The Power of Perspectives

The Canadian Bar Association

Rodney Frank

Competition in the Valley

January 15 2015 15 January 2015

There is no such thing as bad publicity, except your own obituary,  Brendan Behan once said. The Irish poet, a self-described “drinker with a writing problem,” might well have changed his tune had he chosen to pursue a career as in-house counsel instead.                       

Indeed a number of headline-grabbing antitrust cases were the focus of discussion at last December’s Spotlight on Antitrust Compliance in the Tech Sector, hosted by the ABA’s Compliance and Ethics Committee. A panel of the first order, moderated by Michelle Lee (Visa), examined what key learnings could be appropriated from these cases when implementing compliance programs.

First, however, was a (chilling, for counselors) tour through the facts:

  • Anant Raut of the Free Press provided a fascinating review of the recent Silicon Valley high tech anti-poaching cases. It is still startling to hear that executives in Blue Chip companies left damming email paper trails leading right up to conspiracy violations. The follow-on civil claims added to the penalties, including those instigated by a judge who rejected an agreed settlement, signalling the plaintiffs had sold themselves short. Clearly, in house counsel’s education and training can never be overkill.           
  • Apple has taken some flak for its treatment of the court appointed monitor in the eBooks case. Interestingly, however, Raut pointed out the monitor was appointed when Apple was still appealing the lower court’s decision. Oh, and the monitor appointed (at Apple’s expense) reportedly charged out at S1100/hour, plus 15% administration fees.                                                                                                         
  • Apple also generated headlines defending allegations of an illegal iPod and iTunes tie-in, by ensuring only those two products worked together. Plaintiffs claimed section 2 Sherman violations and breaches of California consumer and competition statues in the portable player and audio download markets.

An eight person jury sided with the defendant’s position that the software in question improved listeners’ experience, prevented theft, and promoted security; reported Jennifer Driscoll (Sheppard Mullin). This case is under appeal.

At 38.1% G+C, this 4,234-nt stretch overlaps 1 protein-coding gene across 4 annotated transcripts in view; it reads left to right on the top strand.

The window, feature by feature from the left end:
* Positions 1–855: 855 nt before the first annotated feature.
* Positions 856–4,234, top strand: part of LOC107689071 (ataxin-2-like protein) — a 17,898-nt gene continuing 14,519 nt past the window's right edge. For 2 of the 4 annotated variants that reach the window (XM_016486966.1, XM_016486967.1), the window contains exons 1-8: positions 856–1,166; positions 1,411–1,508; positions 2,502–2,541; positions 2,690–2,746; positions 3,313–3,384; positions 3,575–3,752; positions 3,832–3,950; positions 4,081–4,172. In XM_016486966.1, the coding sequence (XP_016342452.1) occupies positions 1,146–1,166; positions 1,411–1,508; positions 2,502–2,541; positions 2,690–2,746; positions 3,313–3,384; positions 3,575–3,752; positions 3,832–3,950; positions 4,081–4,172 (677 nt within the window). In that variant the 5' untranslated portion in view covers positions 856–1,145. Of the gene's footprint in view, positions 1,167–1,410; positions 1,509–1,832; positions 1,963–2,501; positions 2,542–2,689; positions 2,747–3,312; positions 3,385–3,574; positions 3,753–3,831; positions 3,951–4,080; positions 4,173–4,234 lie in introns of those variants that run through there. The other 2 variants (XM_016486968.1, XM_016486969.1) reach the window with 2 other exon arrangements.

• Bazaarvoice’s litigation with the DOJ shows courts will grant divestiture of acquired assets; and the DOJ will challenge a non-reportable transaction it finds anticompetitive. On top of that Bazaarvoice was saddled with an antitrust compliance monitor after it continued to use technology it had agreed to sell off.
  • Finally, the Qualcomm investigation by Chinese enforcers was reviewed. Authorities allege predatory pricing and abuse of dominance in chip manufacturing. The company is facing one billion dollars in fines, and requirements to reduce patent fees.

What does this disquieting array of high profile enforcement actions mean for in-house counsel? Raut, Driscoll, and Renée DuPree (Google) offered a number of practical tips in designing and implementing compliance programs:

  • First, cover the basics: Senior management support; written policies; training and education; monitoring, auditing and reporting; and disciplinary measures for offside conduct.
  • Off the shelf/paper compliance programs are not good enough. Tailor your program to your company, generic programs do not work.
  • A culture of compliance is fundamental; your program is fatally wounded without the proper tone from the top.
  • Understand your company and clients. Make the program real by talking in the employees own language, and in formats they normally communicate in.
  • Do a thorough risk assessment; it will help you target those most needing training. Also, risk assessment cannot be a one-time thing, it needs to be dynamic.
  • Compliance education and training also is not one and done, institute it as an annual practice.
  • Involve external antitrust expertise when under investigation.
  • Don’t talk to competitors! Certainly not on price, markets, and supply. Do nothing that raises the specter of an arrangement with a competitor. And while on the pedantic – do not write damming emails!

Good advice indeed for in-house counsel, lest they become lawyers with a drinking problem.

 

In house counsel – Note that during the months of January and February the ABA has a series of Brown Bags on fundamentals of Antitrust Economics – well worth the investment of time for an understanding of key underlying concepts. First up: Market Power, by Valerie Suslow.

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